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The Photographic Collection | École Biblique et Archéologique

The Photographic Collection

Founded in 1880 as research institution on Bible and its historical, geographical and archaeological surroundings in the old Ottoman Palestine, the École Biblique of Jerusalem immediately created a photographic fund, which became precious other the years. The Dominican clericals from the first generation got the deep intuition that photography represents a fundamental stake for documenting their biblical researches, along with their historical and archaeological ones. In consequence, the collection’s themes are not such a systematic coverage of called “biblical” countries at that time, but rather coverage of professors’ specific researches. The photographs were here to support the demonstrations or, at least, to underpin their research hypotheses. In that way, the collection is far different from the well-known collection of the “American Colony Photographers”, or even from the Eric Matson collection, more illustrative but less scientific.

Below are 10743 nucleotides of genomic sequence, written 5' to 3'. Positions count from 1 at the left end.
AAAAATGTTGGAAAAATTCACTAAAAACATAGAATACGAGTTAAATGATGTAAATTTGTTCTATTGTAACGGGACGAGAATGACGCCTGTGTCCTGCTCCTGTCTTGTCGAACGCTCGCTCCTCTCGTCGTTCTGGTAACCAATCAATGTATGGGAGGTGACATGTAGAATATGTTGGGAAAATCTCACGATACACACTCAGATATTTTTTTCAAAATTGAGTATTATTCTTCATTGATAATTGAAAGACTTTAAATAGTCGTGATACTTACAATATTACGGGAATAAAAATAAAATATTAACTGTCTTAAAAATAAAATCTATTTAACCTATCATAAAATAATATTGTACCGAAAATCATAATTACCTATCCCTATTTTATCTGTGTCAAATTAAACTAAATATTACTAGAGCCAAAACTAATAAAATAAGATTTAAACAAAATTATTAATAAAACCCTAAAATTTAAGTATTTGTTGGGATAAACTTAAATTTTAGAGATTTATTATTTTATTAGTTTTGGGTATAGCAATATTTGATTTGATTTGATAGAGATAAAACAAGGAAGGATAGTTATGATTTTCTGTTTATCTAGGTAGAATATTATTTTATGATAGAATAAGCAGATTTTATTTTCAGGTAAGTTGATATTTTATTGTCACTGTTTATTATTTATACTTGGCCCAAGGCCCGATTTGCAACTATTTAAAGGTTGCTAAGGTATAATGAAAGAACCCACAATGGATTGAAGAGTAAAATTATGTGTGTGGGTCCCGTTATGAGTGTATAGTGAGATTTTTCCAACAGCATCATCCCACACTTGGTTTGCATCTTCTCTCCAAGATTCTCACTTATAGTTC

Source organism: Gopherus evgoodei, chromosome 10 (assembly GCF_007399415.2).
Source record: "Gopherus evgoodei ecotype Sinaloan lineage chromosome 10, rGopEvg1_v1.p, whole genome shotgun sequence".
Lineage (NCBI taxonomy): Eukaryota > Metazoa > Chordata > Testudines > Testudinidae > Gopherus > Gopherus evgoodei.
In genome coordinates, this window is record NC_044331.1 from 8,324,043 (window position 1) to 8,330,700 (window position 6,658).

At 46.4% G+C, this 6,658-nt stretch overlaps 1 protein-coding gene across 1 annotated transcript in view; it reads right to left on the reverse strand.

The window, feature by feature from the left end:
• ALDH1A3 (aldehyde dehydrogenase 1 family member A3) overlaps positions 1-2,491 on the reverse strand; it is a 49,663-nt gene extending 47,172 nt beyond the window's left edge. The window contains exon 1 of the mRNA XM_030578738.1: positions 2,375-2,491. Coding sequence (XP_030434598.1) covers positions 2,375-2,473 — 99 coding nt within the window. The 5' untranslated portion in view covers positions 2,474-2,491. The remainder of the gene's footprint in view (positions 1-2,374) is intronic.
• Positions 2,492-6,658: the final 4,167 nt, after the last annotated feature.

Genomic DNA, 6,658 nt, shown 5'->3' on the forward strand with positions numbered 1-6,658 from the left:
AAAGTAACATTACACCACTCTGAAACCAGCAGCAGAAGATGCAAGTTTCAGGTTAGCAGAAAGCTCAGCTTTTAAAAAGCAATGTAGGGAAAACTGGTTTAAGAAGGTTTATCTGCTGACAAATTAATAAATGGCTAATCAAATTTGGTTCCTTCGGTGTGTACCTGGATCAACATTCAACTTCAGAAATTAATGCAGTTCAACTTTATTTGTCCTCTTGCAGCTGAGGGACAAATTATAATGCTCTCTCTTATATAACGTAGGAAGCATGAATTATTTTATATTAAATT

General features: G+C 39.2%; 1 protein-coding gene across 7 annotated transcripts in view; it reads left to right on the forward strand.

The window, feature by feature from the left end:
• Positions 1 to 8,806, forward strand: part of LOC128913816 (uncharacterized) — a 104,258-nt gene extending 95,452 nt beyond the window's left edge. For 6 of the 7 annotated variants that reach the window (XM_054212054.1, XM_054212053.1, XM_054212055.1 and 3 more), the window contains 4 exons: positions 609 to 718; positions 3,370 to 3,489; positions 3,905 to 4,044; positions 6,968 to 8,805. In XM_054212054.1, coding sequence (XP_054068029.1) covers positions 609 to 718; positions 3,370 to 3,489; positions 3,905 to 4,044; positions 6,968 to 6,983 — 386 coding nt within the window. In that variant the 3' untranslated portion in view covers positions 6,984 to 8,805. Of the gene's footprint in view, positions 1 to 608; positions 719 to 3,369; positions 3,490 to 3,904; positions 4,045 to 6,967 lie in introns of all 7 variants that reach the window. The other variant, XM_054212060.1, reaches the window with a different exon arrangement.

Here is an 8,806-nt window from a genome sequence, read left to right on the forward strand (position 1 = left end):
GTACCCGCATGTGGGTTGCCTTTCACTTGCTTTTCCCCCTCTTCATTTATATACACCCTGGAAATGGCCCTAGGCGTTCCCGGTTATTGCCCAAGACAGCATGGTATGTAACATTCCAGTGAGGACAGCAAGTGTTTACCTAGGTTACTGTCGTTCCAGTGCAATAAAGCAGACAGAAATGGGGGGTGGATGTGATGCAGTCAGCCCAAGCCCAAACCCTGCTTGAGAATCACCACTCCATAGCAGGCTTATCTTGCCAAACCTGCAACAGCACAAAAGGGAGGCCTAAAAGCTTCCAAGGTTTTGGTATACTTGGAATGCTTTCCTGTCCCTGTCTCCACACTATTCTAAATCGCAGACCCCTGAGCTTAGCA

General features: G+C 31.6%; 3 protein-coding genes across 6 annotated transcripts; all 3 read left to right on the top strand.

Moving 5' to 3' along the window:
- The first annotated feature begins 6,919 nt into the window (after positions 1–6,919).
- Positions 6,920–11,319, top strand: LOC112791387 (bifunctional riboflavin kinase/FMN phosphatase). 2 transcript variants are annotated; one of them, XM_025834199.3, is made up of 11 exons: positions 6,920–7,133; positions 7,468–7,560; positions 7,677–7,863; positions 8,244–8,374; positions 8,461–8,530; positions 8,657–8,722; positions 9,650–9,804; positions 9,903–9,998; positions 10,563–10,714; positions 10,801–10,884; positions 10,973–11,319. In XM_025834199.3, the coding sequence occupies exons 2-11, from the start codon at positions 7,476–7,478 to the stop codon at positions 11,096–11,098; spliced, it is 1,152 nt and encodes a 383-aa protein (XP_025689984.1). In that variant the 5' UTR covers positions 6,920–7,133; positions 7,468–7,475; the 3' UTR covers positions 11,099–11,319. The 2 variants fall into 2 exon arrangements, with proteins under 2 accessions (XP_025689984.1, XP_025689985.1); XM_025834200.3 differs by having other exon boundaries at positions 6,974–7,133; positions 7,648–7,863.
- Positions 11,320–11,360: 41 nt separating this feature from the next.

The ancient photographs are the original negatives on glass plates of diverse formats, from 18x24cm to the 7x13cm little stereoscopic. All of those are well conserved in Jerusalem, where the digitalization started in 2001. Besides the 12.000 glass negatives, the Biblical School owns a collection of sheet-films and middle-format negatives (6x9cm and 6x6cm), along with old sepia printings. In 2017, the total of digitized photographs reached about the 25.000 pictures. Alongside with Biblical School’s collection were added scans coming from others ancient collections in Jerusalem, obtained through amicable agreement. Among them are the 2.200 ancient photographs of the White Fathers from Sainte-Anne church (in the old Jerusalem), such as the 1.600 glass plates acquired from the Assumptionist Fathers of the old convent Notre-Dame de France – and other communities (Jesuits, Salesians, Trappists, and Betharramite Fathers). The Latin Patriarchate also lent 2.400 photographs from its own albums, digitalized by the Biblical School…